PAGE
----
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a creative life

  begenic love
gary e. davis
March 10 , 2019
September 5

ontogeny, begeny, what have you, let there be fantasy in free play beyond imagism—free play of all modes of intelligence (all modes of symbolization)
in creatively giving way to audacities of conceptual prospecting that could com-prehend all Time in being, as if!

Well, gods, at least give me efficacy of novelty that’s satisfying. Give me ways
to wholly semiotic play that can be fulfilling.

That reminds me of Imagination and the meaningful brain, which is not basically about the irreducibility of imagination to neuroscience, rather “the autonomy of imagination”—mind—which (that psychoanalyst has emphasized there and earlier) is about Self engagement, not merely processes that are embodied or phenomen-ological. Likewise for any theorist oriented by psychoanalysis (such as Ricoeur): It’s all about individuated mind: Self. “Like consciousness itself,” the publisher’s description of The Life indicates, “imagination resists reductive explanation.” That’s an understatement. That’s an invitation.

In the beginning, self-enhancive interest imagines freely—all the time, months before differentiation of self and other is done. (That doesn’t just happen, like
a process; otherwise there wouldn’t be attachment disorders). Then, enframing
of materiality by interests of mind (personification, largely) advances beyond early childhood to more-conceptually framed symbolization (in Piagetian senses, at least).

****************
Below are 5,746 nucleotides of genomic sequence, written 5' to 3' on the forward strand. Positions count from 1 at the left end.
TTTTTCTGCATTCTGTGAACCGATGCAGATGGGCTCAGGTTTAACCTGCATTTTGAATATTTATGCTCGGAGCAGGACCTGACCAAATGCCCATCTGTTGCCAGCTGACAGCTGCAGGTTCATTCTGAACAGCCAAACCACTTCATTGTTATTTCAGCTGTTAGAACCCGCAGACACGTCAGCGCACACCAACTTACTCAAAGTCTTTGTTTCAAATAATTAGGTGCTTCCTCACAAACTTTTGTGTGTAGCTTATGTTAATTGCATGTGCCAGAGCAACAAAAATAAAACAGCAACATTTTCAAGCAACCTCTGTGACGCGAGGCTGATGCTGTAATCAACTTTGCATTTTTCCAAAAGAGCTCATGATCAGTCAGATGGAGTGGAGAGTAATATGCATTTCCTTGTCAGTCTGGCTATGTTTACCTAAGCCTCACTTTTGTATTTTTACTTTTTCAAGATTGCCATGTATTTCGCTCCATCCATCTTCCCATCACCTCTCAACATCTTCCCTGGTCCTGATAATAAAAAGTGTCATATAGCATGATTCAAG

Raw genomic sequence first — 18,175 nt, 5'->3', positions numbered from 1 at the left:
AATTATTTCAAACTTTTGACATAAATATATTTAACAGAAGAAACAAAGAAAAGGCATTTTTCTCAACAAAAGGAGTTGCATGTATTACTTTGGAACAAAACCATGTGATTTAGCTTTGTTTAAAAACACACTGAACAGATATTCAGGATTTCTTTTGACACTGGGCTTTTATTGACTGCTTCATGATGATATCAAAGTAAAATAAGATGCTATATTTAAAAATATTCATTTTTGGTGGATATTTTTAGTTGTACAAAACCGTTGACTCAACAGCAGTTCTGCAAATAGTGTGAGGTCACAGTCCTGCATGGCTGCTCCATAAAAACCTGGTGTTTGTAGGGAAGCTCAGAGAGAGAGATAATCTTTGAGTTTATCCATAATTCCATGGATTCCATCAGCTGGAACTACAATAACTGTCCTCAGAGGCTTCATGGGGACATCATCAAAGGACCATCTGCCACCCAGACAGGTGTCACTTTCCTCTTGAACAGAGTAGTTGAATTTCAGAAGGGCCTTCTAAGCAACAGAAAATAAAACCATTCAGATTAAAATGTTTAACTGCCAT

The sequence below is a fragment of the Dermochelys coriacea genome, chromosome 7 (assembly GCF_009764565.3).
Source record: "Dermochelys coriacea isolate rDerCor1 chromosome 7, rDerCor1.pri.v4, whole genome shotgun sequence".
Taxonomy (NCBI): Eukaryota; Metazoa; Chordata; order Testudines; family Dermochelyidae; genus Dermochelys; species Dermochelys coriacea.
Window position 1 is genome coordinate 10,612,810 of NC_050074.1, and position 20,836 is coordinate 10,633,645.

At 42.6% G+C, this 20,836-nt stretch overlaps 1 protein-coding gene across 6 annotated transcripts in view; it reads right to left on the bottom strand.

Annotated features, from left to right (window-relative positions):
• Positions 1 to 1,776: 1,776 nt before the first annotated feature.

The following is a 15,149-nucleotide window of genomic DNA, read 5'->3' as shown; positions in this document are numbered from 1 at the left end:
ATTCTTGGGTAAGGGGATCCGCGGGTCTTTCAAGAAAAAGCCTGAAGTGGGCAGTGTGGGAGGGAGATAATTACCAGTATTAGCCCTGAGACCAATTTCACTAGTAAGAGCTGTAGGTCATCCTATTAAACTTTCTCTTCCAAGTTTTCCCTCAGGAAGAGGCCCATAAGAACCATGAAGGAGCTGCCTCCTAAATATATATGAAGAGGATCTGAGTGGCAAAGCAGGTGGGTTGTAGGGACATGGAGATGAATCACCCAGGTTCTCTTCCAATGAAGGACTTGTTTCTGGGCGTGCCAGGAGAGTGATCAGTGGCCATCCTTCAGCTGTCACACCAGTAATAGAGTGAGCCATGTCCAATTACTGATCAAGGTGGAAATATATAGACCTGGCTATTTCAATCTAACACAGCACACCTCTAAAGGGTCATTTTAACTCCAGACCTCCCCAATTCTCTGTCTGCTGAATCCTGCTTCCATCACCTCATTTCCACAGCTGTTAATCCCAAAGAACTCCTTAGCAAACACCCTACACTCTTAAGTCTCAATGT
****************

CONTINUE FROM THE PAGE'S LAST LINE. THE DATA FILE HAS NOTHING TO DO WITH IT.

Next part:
Also, of course, “imagination arises from our material engagements with the world.” But that’s derivative of primal and imaginative personification that serves self-enhancive appeals of individuation, I venture. In early months, self-different-iating personification of real others precedes differentiation between what’s alive and what’s not, according to important clinical work with infants. Then, far into early childhood, imaginative personification prevails over objectification because that’s more interesting.

The older we grow, the further from self-enhancive individuation time draws us, as if imagining becomes a resort to our deeper-selved resourcefulness (if not compensatory withdrawal) facing surdity of daily life, inasmuch as capability has been intently individuated. While “imagination must be understood as multifaceted, shaping our ordinary experience,” its appeal arises from manifold individuation which was not primarily about material engagements.

So, indeed, imagination “diverges from the operations of ordinary thinking,” because thinking in the first place is interested (not premised on “operations” from which it diverges). Interest, thus imagination, is integral to individuation of Self. Therefore, “imagination aids us in better understanding reality,” thanks to
the individuated background brought to “reality” (and as resourcefulness differ-entiating oneself from mere “reality”). “Imagination endows us with the sense of an inner life” because what becomes inner again was once pre-differentiated, when one is everything: being there as whatever. Imaginability finds emergence in experience as re-potentiated mergence with one’s individuated capability, finding one’s Inner Child horizoning.

relationality: mirrored in the feeling for what happens

Self, self, and interpersonal life: imagination being mirrored?

prospecting creative relationality


<—prefacing | Point of being—>






  Be fair. © 2019, gary e. davis